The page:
Remembrance day has always been a significant day in the calendar, even more so this year with the ongoing Russia-Ukraine war. We should never take the peace and freedom that we experience today for granted. We have seen this year how quickly everything can fall apart as we did with the start of the COVID-19 pandemic in 2020.
You might be thinking, why is the sustainability team publishing an article about remembrance day? We want to take a moment to breakdown the environmental impacts of war. There is no way we could talk about the social, economic, or human impacts of war giving it the justice it deserves. Environmental impacts are more in our comfort zone.
The natural environment has always been a tactical instrument in battles since the beginning of time. That why we get the iconic line “It’s over, Anakin. I have the high ground” in Star Wars episode III: Revenge of the Sith.
War forces people out of their homes, neighbourhoods and even countries. Not only does this create a refugee crisis like the one we are seeing today, but it also destroys habitat. A tank can easily steamroll over woodlands, grassland and wetlands rendering them useless. Afghanistan used to be covered in great swathes of forest, but conflict there has left less than 2% of the country covered in forest. This forest provided necessary soil stability and drainage in torrential rain. Deforestation and flooding has caused environmental degradation, that has led to only 6% of the 15% of agricultural land in Afghanistan being cultivated.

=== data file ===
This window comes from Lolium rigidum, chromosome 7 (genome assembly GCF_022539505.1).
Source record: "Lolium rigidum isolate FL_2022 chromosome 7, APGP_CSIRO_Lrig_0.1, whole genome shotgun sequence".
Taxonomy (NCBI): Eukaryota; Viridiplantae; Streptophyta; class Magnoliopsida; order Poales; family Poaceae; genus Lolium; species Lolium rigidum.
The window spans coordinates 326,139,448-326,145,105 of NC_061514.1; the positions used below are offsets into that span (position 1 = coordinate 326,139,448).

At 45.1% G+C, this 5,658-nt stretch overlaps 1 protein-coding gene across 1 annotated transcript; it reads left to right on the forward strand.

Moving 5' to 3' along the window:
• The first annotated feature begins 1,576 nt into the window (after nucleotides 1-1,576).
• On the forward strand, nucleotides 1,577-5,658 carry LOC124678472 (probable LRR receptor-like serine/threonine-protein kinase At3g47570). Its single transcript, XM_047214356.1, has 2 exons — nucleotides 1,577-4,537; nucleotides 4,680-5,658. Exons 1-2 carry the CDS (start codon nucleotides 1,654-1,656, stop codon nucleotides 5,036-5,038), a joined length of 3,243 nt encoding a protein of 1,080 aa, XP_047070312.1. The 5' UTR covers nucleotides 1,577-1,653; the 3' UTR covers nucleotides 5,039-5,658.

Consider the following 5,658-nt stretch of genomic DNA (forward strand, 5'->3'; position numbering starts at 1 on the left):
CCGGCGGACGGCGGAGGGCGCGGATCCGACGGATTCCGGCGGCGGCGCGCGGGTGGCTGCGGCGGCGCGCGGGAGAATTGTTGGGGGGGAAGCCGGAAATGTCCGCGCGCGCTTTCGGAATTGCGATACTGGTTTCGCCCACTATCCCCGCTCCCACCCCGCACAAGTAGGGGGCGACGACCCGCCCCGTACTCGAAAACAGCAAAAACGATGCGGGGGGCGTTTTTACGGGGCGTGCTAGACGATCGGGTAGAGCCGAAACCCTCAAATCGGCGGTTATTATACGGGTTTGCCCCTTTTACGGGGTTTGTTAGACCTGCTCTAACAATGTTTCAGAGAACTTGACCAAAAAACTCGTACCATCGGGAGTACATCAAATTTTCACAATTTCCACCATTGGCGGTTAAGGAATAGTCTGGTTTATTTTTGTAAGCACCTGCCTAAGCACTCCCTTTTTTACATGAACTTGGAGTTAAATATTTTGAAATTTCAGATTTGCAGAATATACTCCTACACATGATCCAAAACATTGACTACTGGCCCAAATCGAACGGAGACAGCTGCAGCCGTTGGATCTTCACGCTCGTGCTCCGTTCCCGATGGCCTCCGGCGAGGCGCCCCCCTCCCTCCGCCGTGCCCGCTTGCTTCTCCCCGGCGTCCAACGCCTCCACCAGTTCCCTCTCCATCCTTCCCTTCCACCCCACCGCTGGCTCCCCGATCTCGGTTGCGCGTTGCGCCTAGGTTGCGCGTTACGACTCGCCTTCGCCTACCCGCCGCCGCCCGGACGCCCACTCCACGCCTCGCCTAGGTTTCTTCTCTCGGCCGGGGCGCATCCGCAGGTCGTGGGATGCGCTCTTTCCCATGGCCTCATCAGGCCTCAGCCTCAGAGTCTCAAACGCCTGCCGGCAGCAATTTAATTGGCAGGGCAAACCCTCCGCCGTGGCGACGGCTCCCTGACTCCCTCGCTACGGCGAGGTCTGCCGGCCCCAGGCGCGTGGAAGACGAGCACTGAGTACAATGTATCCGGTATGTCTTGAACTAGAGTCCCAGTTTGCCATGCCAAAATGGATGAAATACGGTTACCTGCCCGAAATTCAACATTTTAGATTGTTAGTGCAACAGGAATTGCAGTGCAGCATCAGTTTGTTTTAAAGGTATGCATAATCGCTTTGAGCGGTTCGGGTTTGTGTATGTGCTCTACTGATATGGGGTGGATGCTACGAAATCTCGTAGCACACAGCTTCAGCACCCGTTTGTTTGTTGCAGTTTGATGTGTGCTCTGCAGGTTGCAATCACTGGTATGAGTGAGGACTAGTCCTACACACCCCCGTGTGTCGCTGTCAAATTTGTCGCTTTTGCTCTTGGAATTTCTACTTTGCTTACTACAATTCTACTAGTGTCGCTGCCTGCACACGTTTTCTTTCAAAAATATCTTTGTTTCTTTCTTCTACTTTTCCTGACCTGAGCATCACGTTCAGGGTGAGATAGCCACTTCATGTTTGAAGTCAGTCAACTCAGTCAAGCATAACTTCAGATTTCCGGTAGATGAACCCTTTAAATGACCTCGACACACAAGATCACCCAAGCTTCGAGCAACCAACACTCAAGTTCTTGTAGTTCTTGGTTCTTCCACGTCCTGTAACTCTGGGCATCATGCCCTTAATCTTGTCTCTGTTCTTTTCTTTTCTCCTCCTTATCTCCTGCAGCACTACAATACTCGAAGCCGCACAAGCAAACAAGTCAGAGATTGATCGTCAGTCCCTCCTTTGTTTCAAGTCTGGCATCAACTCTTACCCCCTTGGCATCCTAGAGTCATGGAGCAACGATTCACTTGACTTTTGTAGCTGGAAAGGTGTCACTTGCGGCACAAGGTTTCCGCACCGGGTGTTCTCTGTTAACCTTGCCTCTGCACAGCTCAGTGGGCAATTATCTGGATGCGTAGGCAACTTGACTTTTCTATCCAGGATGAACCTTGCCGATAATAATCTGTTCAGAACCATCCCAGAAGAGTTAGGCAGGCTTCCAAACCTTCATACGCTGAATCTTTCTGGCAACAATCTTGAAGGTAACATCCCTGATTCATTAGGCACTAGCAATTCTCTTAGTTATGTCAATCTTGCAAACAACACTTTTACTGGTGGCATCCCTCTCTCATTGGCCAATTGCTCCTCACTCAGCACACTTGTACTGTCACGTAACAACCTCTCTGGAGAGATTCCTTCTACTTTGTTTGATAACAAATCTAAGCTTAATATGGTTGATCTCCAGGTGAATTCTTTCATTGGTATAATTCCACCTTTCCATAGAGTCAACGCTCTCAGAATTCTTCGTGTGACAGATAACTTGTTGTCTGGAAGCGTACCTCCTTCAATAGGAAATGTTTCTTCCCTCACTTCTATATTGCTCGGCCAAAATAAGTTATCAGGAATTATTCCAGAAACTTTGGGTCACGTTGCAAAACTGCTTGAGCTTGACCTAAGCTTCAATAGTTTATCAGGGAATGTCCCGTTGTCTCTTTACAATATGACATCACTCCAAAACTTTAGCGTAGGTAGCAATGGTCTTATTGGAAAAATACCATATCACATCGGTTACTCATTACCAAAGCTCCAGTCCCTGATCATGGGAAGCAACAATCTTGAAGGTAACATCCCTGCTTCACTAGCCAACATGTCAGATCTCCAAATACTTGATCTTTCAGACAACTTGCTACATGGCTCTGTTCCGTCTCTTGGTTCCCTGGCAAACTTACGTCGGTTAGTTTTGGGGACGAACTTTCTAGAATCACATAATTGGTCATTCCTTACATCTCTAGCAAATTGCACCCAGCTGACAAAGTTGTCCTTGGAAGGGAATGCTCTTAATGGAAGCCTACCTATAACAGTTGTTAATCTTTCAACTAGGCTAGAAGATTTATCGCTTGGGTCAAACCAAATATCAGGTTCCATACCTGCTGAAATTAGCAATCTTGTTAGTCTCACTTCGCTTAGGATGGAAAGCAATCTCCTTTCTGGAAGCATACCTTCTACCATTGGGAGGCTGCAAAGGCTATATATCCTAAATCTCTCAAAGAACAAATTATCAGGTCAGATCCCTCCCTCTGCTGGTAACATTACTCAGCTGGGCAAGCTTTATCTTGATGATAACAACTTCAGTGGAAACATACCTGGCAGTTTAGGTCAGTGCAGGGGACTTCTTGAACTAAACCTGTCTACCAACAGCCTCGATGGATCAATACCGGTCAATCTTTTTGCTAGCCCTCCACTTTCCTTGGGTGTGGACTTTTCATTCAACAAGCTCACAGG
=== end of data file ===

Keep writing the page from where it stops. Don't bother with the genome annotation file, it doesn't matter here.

But the environmental impact that has had the most influence on society is the physical changes that war has to our land. In world war I, the construction of the trenches destroyed habitats and led to vast erosion that we can still find in the landscape today. Not only are the remains of trenches still seen across France, but the Lochnagar Crater can be seen through satellite imagery. The Zone Rouge was rightfully evacuated by the French government after World War 1. In 2004 German researchers found levels of up to 17% arsenic in the soil and water samples contained arsenic levels that were 300 times the tolerated amount.
How does any of this relate to Samsung, I hear you ask. Remembering those who have come before us is really important. Conflict is unfortunately not a thing of the past and we cannot deny that many of the things we take for granted have been fought for. I’m hoping that this article has helped you appreciate that the chain reaction of conflict spreads far further than human or economic impacts. So, when we pay our respects to those who fought for us, we also owe them a huge amount of gratitude for protecting our environment from further environmental catastrophes.